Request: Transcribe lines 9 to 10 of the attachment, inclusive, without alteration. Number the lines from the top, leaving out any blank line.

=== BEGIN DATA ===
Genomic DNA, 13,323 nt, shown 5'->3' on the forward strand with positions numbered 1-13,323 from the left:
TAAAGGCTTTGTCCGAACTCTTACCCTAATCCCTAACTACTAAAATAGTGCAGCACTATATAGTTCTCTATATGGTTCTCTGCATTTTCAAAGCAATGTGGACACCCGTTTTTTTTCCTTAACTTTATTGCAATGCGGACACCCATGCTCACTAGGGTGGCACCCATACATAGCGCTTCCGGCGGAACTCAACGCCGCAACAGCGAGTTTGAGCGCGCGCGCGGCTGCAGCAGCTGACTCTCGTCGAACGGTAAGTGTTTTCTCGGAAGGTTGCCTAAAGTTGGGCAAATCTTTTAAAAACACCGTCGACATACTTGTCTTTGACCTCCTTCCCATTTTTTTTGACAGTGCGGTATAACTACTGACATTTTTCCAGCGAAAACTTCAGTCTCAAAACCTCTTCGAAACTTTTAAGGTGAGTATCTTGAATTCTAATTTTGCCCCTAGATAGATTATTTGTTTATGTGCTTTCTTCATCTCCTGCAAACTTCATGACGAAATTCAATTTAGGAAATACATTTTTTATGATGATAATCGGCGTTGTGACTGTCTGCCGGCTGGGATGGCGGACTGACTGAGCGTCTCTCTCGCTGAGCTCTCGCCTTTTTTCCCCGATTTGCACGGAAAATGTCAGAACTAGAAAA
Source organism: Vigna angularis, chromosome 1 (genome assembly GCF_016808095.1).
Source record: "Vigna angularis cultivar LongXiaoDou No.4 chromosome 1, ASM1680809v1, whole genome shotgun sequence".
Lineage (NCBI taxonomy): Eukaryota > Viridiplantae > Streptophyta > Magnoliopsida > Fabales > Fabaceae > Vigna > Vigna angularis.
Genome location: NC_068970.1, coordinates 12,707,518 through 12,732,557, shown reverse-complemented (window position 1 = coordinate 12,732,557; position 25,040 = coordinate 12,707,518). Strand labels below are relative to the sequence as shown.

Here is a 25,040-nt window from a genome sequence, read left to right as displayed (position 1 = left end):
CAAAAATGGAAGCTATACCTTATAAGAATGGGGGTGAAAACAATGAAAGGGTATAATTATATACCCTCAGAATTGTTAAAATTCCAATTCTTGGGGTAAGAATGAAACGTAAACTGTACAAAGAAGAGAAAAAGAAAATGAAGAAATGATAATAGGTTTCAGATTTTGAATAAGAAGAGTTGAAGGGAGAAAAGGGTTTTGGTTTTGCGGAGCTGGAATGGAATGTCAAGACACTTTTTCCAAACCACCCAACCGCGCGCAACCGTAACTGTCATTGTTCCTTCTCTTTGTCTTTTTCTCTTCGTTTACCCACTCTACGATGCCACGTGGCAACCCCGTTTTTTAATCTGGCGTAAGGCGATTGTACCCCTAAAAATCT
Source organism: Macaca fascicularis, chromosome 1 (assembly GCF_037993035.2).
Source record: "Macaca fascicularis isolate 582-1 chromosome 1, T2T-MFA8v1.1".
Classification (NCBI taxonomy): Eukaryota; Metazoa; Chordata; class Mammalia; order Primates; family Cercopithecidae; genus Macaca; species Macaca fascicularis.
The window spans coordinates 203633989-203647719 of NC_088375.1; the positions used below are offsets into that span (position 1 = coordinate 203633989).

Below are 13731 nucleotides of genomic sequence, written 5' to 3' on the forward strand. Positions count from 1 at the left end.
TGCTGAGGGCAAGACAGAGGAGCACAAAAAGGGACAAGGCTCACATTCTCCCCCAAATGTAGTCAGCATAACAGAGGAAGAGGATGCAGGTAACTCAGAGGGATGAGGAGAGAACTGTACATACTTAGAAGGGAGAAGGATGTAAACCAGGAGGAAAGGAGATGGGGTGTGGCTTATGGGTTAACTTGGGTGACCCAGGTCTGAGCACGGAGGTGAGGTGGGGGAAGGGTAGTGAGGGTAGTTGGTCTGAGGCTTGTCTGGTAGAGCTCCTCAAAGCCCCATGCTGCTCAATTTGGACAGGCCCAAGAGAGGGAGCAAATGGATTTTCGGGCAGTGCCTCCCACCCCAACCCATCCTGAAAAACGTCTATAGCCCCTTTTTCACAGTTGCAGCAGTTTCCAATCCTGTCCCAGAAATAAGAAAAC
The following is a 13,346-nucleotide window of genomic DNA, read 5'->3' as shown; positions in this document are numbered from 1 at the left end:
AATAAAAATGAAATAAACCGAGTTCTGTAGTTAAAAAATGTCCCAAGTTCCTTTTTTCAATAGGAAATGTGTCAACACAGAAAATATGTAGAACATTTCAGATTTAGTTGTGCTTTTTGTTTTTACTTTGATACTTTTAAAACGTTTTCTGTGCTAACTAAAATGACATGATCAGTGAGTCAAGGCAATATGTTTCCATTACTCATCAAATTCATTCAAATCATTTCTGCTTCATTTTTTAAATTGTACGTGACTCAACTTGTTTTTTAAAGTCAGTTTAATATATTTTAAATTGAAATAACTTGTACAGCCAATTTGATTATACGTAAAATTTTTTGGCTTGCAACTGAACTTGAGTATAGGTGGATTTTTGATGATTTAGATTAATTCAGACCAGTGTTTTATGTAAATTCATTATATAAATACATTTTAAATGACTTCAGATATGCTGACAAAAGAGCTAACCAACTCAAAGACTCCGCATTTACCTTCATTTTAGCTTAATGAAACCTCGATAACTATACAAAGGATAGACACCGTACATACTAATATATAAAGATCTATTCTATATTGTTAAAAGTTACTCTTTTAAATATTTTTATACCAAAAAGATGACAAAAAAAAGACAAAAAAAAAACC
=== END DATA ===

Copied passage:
Source organism: Macaca fascicularis, chromosome 1 (assembly GCF_037993035.2).
Source record: "Macaca fascicularis isolate 582-1 chromosome 1, T2T-MFA8v1.1".